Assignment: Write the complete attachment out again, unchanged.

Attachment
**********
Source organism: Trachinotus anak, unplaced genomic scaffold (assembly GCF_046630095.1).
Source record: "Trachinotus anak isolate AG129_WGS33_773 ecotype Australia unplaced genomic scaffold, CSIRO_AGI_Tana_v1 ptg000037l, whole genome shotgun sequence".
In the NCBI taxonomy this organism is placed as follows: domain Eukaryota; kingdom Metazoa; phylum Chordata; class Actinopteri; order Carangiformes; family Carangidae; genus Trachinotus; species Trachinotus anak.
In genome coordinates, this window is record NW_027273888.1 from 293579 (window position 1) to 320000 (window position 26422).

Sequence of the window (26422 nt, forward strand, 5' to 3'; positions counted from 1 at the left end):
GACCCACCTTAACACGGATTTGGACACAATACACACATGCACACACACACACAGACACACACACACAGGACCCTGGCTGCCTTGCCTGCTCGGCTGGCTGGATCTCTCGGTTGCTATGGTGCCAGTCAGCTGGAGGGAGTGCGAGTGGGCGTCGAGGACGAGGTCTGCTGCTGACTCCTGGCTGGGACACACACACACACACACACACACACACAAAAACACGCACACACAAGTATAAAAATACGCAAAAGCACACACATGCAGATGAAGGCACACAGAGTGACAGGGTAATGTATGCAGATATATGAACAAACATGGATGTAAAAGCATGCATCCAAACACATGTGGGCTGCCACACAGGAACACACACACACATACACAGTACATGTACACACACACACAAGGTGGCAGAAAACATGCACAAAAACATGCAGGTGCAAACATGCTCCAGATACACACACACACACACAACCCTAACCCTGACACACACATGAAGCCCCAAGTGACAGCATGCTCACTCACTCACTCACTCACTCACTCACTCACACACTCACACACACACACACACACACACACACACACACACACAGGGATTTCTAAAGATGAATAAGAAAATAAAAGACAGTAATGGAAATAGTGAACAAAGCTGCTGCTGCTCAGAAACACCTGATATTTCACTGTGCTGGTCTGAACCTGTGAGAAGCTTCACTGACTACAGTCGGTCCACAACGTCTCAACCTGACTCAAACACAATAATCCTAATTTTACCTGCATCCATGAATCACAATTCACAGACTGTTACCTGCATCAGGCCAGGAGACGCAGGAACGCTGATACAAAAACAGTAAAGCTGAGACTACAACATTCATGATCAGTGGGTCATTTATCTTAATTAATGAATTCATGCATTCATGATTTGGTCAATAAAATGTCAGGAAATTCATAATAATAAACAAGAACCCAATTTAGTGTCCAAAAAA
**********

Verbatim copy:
Source organism: Trachinotus anak, unplaced genomic scaffold (assembly GCF_046630095.1).
Source record: "Trachinotus anak isolate AG129_WGS33_773 ecotype Australia unplaced genomic scaffold, CSIRO_AGI_Tana_v1 ptg000037l, whole genome shotgun sequence".
In the NCBI taxonomy this organism is placed as follows: domain Eukaryota; kingdom Metazoa; phylum Chordata; class Actinopteri; order Carangiformes; family Carangidae; genus Trachinotus; species Trachinotus anak.
In genome coordinates, this window is record NW_027273888.1 from 293579 (window position 1) to 320000 (window position 26422).

Sequence of the window (26422 nt, forward strand, 5' to 3'; positions counted from 1 at the left end):
GACCCACCTTAACACGGATTTGGACACAATACACACATGCACACACACACACAGACACACACACACAGGACCCTGGCTGCCTTGCCTGCTCGGCTGGCTGGATCTCTCGGTTGCTATGGTGCCAGTCAGCTGGAGGGAGTGCGAGTGGGCGTCGAGGACGAGGTCTGCTGCTGACTCCTGGCTGGGACACACACACACACACACACACACACACAAAAACACGCACACACAAGTATAAAAATACGCAAAAGCACACACATGCAGATGAAGGCACACAGAGTGACAGGGTAATGTATGCAGATATATGAACAAACATGGATGTAAAAGCATGCATCCAAACACATGTGGGCTGCCACACAGGAACACACACACACATACACAGTACATGTACACACACACACAAGGTGGCAGAAAACATGCACAAAAACATGCAGGTGCAAACATGCTCCAGATACACACACACACACACAACCCTAACCCTGACACACACATGAAGCCCCAAGTGACAGCATGCTCACTCACTCACTCACTCACTCACTCACTCACACACTCACACACACACACACACACACACACACACACACACACAGGGATTTCTAAAGATGAATAAGAAAATAAAAGACAGTAATGGAAATAGTGAACAAAGCTGCTGCTGCTCAGAAACACCTGATATTTCACTGTGCTGGTCTGAACCTGTGAGAAGCTTCACTGACTACAGTCGGTCCACAACGTCTCAACCTGACTCAAACACAATAATCCTAATTTTACCTGCATCCATGAATCACAATTCACAGACTGTTACCTGCATCAGGCCAGGAGACGCAGGAACGCTGATACAAAAACAGTAAAGCTGAGACTACAACATTCATGATCAGTGGGTCATTTATCTTAATTAATGAATTCATGCATTCATGATTTGGTCAATAAAATGTCAGGAAATTCATAATAATAAACAAGAACCCAATTTAGTGTCCAAAAAA